Sunday, ABC15 posed the question; ‘should Arizona drug test welfare recipients’. They gave two sides to this argument; side one from Kimberly Yee State Representative said:
efforts in Arizona and across the country to allow for drug testing of those receiving welfare benefits are not only appropriate, they’re imperative.
And Public Police Director of ACLU of Arizona Anjali Abraham had this to say:
since drug use among welfare recipients is no greater than that among the general population, it makes no sense to target one small population of individuals. It would be punishiing people for being poor.
You can read both opposing arguments here at ABC15.com. Both sides point out valid points but you can wrap these points up with a sentence each:
- receiving welfare benefits is a privilege, not a right
- it is punishing people for being poor
Arizona started a program (2010) that required people suspected of being on drugs and receiving welfare to be drug tested. The recent budget approval has this program continuing despite the expensive costs associated with drug testing (averages roughly $42/person).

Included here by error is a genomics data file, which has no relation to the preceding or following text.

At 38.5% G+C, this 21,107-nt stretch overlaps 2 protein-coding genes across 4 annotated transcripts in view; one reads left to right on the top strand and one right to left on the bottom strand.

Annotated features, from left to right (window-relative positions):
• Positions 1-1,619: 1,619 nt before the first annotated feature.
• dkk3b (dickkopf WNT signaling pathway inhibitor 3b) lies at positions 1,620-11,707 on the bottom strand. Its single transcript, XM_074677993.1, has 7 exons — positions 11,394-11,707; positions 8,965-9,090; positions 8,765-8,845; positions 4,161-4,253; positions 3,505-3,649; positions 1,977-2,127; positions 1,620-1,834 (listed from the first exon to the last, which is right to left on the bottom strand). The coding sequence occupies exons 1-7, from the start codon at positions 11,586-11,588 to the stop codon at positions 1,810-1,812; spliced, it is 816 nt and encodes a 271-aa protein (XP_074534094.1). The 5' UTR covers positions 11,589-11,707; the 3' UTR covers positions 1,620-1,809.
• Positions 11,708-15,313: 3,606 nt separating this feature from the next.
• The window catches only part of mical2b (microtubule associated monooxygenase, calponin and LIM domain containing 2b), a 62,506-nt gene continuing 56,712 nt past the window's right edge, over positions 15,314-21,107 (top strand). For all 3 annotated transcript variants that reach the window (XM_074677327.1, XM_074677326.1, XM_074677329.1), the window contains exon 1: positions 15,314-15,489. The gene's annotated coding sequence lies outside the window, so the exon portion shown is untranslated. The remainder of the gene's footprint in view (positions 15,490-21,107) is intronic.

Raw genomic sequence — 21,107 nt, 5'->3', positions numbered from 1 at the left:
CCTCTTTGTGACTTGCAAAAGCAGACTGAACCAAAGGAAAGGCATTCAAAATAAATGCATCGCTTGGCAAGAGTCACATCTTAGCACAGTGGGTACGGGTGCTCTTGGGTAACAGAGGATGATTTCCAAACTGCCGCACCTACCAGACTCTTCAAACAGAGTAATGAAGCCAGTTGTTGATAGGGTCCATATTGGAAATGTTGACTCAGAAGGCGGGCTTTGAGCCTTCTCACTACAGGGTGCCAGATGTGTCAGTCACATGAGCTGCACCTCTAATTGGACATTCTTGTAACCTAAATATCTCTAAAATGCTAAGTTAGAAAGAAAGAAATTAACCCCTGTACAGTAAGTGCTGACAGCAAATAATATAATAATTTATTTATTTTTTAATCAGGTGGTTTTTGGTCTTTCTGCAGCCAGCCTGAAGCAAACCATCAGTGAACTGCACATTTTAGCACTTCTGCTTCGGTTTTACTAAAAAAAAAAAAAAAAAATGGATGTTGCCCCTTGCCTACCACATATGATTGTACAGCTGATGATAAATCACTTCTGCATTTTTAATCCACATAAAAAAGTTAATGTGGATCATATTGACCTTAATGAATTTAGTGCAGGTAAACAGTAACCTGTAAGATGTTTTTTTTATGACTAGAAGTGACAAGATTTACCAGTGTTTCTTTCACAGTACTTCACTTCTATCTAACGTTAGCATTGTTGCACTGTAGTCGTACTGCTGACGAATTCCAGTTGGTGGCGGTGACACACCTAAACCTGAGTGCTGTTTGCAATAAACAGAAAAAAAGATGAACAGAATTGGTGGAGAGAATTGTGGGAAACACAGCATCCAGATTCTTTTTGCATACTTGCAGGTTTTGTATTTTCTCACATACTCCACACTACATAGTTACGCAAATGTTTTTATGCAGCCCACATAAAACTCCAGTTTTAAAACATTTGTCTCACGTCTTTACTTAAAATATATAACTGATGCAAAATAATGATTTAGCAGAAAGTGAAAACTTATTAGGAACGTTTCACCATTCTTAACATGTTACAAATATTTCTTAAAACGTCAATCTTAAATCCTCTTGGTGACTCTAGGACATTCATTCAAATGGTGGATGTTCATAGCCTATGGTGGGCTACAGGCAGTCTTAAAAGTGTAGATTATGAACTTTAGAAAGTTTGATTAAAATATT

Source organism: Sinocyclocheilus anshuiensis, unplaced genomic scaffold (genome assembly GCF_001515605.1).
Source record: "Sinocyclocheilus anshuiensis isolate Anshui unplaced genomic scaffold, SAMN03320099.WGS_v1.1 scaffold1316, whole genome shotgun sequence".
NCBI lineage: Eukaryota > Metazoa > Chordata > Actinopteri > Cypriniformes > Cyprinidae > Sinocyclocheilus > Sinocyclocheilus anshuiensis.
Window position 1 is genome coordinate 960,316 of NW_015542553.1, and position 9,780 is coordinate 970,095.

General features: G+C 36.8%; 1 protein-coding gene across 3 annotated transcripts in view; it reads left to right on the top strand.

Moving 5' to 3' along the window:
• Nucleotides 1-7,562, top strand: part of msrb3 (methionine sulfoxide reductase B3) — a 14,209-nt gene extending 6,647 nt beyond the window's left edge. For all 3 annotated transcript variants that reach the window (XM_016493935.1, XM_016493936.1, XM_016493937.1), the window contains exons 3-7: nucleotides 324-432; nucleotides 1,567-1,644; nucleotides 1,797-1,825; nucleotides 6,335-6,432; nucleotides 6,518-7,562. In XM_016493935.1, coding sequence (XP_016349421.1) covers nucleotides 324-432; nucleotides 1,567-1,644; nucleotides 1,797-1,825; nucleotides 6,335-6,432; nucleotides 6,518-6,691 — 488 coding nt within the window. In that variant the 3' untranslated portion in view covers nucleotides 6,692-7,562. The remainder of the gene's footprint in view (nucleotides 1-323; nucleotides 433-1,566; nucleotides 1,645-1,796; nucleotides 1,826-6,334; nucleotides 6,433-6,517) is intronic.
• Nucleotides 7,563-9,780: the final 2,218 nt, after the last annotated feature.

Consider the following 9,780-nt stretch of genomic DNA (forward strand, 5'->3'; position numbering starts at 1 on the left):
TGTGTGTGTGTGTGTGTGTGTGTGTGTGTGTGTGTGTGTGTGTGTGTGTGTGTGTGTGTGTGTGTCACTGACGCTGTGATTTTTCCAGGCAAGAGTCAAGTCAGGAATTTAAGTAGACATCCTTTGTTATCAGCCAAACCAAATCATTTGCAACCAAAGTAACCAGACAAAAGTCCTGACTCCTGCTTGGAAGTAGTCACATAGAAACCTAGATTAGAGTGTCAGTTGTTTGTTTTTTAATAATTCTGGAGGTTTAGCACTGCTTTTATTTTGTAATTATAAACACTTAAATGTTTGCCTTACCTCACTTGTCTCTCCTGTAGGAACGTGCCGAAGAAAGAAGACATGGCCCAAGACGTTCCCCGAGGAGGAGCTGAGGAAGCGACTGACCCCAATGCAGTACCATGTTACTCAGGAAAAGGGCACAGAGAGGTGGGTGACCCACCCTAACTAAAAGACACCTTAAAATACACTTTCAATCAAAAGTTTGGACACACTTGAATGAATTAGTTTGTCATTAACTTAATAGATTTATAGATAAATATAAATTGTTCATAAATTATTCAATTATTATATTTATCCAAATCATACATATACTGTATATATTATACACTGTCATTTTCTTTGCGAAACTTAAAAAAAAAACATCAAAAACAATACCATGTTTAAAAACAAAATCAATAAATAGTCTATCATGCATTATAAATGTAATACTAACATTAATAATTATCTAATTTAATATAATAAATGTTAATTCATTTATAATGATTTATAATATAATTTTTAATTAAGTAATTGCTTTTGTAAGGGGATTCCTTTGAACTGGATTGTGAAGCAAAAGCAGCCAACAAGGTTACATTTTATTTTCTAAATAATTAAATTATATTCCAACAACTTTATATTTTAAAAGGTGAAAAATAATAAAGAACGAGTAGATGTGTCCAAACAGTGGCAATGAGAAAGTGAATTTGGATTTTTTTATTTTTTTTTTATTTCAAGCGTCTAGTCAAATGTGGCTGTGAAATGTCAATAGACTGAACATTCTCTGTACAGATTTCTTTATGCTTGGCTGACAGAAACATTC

Most would agree the welfare system is a necessary program, it aids people who truly need the help. There are always going to be people who will take advantage of the system… this is one way to help allieviate that burden. But drug abuse is not the only addiction that people can use welfare money to help pay for. Where do you draw the line? Should people not be allowed to buy cigarettes or alcohol if they are welfare recipients? What about those that spend the money on things like pornography or prostitutes? How about those that use the money to buy new clothes or shoes?
Despite the moral/ethical arguments most would agree the welfare system needs to be better regulated. But the question is how this should be done. One extreme leaves the poor/underprivileged wearing a scarlet letter A on their clothes (remember the days of actual ‘food stamps’ not a food stamp credit card) and the other allows people to take advantage of the system and add burden on the tax payer. Which is worse?
One point neither argument made was the employer/employee relationship. You go to work to receive a paycheck. Employers reserve the right to drug test anyone they feel could be under the influence of drugs. Should this not be extended to people receiving welfare benefits? They are receiving a paycheck from the government to help them through a financial hardship. Which side do you agree with? Feel free to leave a comment below with your thoughts. Add your own argument if you have a different take on the subject.